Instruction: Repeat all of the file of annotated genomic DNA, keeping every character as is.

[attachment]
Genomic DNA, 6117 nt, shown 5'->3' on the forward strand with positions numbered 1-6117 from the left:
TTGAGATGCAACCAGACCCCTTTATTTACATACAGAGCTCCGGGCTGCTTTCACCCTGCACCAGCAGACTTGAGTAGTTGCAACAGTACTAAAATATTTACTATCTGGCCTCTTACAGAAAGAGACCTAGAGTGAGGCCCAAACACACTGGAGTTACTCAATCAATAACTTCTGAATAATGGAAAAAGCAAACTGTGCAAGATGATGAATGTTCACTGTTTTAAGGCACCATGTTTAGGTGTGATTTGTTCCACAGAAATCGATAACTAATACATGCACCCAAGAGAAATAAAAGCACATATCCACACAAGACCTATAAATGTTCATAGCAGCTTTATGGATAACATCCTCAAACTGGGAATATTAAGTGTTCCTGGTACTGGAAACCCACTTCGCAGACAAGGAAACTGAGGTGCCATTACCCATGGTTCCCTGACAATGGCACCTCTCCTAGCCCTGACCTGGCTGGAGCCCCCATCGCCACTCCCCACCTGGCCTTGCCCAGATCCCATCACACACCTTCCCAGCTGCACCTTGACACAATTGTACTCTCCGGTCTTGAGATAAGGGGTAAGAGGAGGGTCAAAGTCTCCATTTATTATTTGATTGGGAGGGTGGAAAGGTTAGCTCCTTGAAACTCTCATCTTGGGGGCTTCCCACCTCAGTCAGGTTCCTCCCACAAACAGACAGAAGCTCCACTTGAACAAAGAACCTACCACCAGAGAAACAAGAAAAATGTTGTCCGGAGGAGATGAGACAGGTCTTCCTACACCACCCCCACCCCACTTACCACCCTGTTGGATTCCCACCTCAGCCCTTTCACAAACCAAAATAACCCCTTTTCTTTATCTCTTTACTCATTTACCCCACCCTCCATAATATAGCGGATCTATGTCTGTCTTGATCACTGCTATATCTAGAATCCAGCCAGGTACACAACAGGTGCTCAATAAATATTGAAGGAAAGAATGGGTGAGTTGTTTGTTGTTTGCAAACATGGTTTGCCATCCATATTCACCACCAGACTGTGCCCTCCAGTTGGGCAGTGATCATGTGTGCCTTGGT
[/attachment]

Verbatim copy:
Genomic DNA, 6117 nt, shown 5'->3' on the forward strand with positions numbered 1-6117 from the left:
TTGAGATGCAACCAGACCCCTTTATTTACATACAGAGCTCCGGGCTGCTTTCACCCTGCACCAGCAGACTTGAGTAGTTGCAACAGTACTAAAATATTTACTATCTGGCCTCTTACAGAAAGAGACCTAGAGTGAGGCCCAAACACACTGGAGTTACTCAATCAATAACTTCTGAATAATGGAAAAAGCAAACTGTGCAAGATGATGAATGTTCACTGTTTTAAGGCACCATGTTTAGGTGTGATTTGTTCCACAGAAATCGATAACTAATACATGCACCCAAGAGAAATAAAAGCACATATCCACACAAGACCTATAAATGTTCATAGCAGCTTTATGGATAACATCCTCAAACTGGGAATATTAAGTGTTCCTGGTACTGGAAACCCACTTCGCAGACAAGGAAACTGAGGTGCCATTACCCATGGTTCCCTGACAATGGCACCTCTCCTAGCCCTGACCTGGCTGGAGCCCCCATCGCCACTCCCCACCTGGCCTTGCCCAGATCCCATCACACACCTTCCCAGCTGCACCTTGACACAATTGTACTCTCCGGTCTTGAGATAAGGGGTAAGAGGAGGGTCAAAGTCTCCATTTATTATTTGATTGGGAGGGTGGAAAGGTTAGCTCCTTGAAACTCTCATCTTGGGGGCTTCCCACCTCAGTCAGGTTCCTCCCACAAACAGACAGAAGCTCCACTTGAACAAAGAACCTACCACCAGAGAAACAAGAAAAATGTTGTCCGGAGGAGATGAGACAGGTCTTCCTACACCACCCCCACCCCACTTACCACCCTGTTGGATTCCCACCTCAGCCCTTTCACAAACCAAAATAACCCCTTTTCTTTATCTCTTTACTCATTTACCCCACCCTCCATAATATAGCGGATCTATGTCTGTCTTGATCACTGCTATATCTAGAATCCAGCCAGGTACACAACAGGTGCTCAATAAATATTGAAGGAAAGAATGGGTGAGTTGTTTGTTGTTTGCAAACATGGTTTGCCATCCATATTCACCACCAGACTGTGCCCTCCAGTTGGGCAGTGATCATGTGTGCCTTGGT